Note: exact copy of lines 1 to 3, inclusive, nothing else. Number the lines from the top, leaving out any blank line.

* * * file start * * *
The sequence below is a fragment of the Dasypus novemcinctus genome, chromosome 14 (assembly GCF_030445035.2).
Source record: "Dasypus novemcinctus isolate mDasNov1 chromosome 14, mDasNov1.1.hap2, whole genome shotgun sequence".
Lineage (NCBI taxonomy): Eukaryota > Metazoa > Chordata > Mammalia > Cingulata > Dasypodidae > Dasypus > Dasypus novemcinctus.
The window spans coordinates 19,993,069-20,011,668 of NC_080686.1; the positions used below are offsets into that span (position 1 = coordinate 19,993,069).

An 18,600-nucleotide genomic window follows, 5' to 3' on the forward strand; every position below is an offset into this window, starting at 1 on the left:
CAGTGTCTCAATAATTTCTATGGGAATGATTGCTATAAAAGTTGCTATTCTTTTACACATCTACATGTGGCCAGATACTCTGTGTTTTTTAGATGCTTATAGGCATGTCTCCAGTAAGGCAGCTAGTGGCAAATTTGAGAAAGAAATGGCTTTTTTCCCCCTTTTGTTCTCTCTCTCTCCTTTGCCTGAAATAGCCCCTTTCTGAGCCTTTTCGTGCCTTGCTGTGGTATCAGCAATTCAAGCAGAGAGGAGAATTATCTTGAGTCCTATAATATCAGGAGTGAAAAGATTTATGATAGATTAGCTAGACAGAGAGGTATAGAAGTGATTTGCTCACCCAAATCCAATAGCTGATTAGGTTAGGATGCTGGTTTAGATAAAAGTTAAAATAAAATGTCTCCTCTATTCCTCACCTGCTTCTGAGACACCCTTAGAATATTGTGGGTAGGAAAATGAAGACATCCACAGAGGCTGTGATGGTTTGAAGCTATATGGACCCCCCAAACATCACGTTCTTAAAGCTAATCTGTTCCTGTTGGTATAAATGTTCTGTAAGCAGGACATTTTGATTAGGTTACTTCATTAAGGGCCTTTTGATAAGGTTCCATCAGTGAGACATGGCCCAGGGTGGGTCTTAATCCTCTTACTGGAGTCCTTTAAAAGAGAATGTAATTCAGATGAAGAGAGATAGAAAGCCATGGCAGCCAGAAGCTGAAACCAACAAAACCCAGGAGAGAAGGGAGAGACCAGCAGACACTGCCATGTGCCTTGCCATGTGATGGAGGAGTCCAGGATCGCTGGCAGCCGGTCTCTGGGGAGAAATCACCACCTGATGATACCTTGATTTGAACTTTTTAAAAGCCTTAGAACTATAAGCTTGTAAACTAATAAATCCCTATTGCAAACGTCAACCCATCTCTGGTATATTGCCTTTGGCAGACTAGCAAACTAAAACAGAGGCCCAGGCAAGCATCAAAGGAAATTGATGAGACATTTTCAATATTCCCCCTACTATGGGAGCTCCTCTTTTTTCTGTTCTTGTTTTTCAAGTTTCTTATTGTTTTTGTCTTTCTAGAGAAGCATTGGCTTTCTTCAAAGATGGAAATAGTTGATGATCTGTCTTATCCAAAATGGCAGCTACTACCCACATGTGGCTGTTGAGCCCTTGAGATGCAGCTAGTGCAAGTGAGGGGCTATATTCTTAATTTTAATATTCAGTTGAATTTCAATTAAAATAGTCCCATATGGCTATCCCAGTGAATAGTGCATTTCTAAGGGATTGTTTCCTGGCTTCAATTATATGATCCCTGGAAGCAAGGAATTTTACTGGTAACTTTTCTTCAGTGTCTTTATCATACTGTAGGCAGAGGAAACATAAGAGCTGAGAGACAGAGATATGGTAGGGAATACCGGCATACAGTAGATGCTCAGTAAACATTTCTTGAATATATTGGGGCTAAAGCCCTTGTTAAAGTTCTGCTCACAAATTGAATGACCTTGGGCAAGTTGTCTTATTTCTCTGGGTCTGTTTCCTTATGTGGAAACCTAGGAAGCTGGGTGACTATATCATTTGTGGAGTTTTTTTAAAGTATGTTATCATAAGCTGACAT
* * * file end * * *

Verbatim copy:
The sequence below is a fragment of the Dasypus novemcinctus genome, chromosome 14 (assembly GCF_030445035.2).
Source record: "Dasypus novemcinctus isolate mDasNov1 chromosome 14, mDasNov1.1.hap2, whole genome shotgun sequence".
Lineage (NCBI taxonomy): Eukaryota > Metazoa > Chordata > Mammalia > Cingulata > Dasypodidae > Dasypus > Dasypus novemcinctus.